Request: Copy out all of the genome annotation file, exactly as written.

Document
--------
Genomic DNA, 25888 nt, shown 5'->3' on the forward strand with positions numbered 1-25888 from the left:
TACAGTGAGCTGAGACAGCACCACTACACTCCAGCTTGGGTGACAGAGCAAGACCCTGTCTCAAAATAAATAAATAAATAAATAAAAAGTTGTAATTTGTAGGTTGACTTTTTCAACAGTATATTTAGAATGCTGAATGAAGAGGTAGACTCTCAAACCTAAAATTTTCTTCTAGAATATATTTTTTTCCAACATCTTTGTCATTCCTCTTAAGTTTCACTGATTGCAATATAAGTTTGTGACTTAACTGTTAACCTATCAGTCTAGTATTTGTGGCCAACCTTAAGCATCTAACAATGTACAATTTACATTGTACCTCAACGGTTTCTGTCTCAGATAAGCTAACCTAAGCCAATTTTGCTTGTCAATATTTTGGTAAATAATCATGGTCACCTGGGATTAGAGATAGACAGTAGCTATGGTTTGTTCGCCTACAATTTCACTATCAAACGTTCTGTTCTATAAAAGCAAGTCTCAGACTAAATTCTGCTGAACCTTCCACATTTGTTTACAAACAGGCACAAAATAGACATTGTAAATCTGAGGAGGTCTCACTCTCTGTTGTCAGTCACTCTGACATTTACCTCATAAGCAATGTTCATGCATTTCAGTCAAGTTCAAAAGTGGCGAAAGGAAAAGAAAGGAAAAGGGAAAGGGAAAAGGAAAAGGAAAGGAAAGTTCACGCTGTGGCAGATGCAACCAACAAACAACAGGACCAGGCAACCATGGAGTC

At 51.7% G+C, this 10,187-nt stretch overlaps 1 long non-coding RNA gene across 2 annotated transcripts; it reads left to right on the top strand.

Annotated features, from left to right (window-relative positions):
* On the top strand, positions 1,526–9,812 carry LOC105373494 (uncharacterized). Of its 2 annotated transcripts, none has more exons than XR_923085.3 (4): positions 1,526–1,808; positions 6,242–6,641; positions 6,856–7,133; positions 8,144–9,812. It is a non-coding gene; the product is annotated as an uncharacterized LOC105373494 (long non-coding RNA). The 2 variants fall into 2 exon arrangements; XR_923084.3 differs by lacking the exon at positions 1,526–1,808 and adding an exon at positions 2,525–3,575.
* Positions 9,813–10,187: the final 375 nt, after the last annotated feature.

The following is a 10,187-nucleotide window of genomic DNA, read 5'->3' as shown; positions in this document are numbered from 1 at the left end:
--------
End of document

Genomic DNA, 25888 nt, shown 5'->3' on the forward strand with positions numbered 1-25888 from the left:
TACAGTGAGCTGAGACAGCACCACTACACTCCAGCTTGGGTGACAGAGCAAGACCCTGTCTCAAAATAAATAAATAAATAAATAAAAAGTTGTAATTTGTAGGTTGACTTTTTCAACAGTATATTTAGAATGCTGAATGAAGAGGTAGACTCTCAAACCTAAAATTTTCTTCTAGAATATATTTTTTTCCAACATCTTTGTCATTCCTCTTAAGTTTCACTGATTGCAATATAAGTTTGTGACTTAACTGTTAACCTATCAGTCTAGTATTTGTGGCCAACCTTAAGCATCTAACAATGTACAATTTACATTGTACCTCAACGGTTTCTGTCTCAGATAAGCTAACCTAAGCCAATTTTGCTTGTCAATATTTTGGTAAATAATCATGGTCACCTGGGATTAGAGATAGACAGTAGCTATGGTTTGTTCGCCTACAATTTCACTATCAAACGTTCTGTTCTATAAAAGCAAGTCTCAGACTAAATTCTGCTGAACCTTCCACATTTGTTTACAAACAGGCACAAAATAGACATTGTAAATCTGAGGAGGTCTCACTCTCTGTTGTCAGTCACTCTGACATTTACCTCATAAGCAATGTTCATGCATTTCAGTCAAGTTCAAAAGTGGCGAAAGGAAAAGAAAGGAAAAGGGAAAGGGAAAAGGAAAAGGAAAGGAAAGTTCACGCTGTGGCAGATGCAACCAACAAACAACAGGACCAGGCAACCATGGAGTC

At 51.7% G+C, this 10,187-nt stretch overlaps 1 long non-coding RNA gene across 2 annotated transcripts; it reads left to right on the top strand.

Annotated features, from left to right (window-relative positions):
* On the top strand, positions 1,526–9,812 carry LOC105373494 (uncharacterized). Of its 2 annotated transcripts, none has more exons than XR_923085.3 (4): positions 1,526–1,808; positions 6,242–6,641; positions 6,856–7,133; positions 8,144–9,812. It is a non-coding gene; the product is annotated as an uncharacterized LOC105373494 (long non-coding RNA). The 2 variants fall into 2 exon arrangements; XR_923084.3 differs by lacking the exon at positions 1,526–1,808 and adding an exon at positions 2,525–3,575.
* Positions 9,813–10,187: the final 375 nt, after the last annotated feature.

The following is a 10,187-nucleotide window of genomic DNA, read 5'->3' as shown; positions in this document are numbered from 1 at the left end: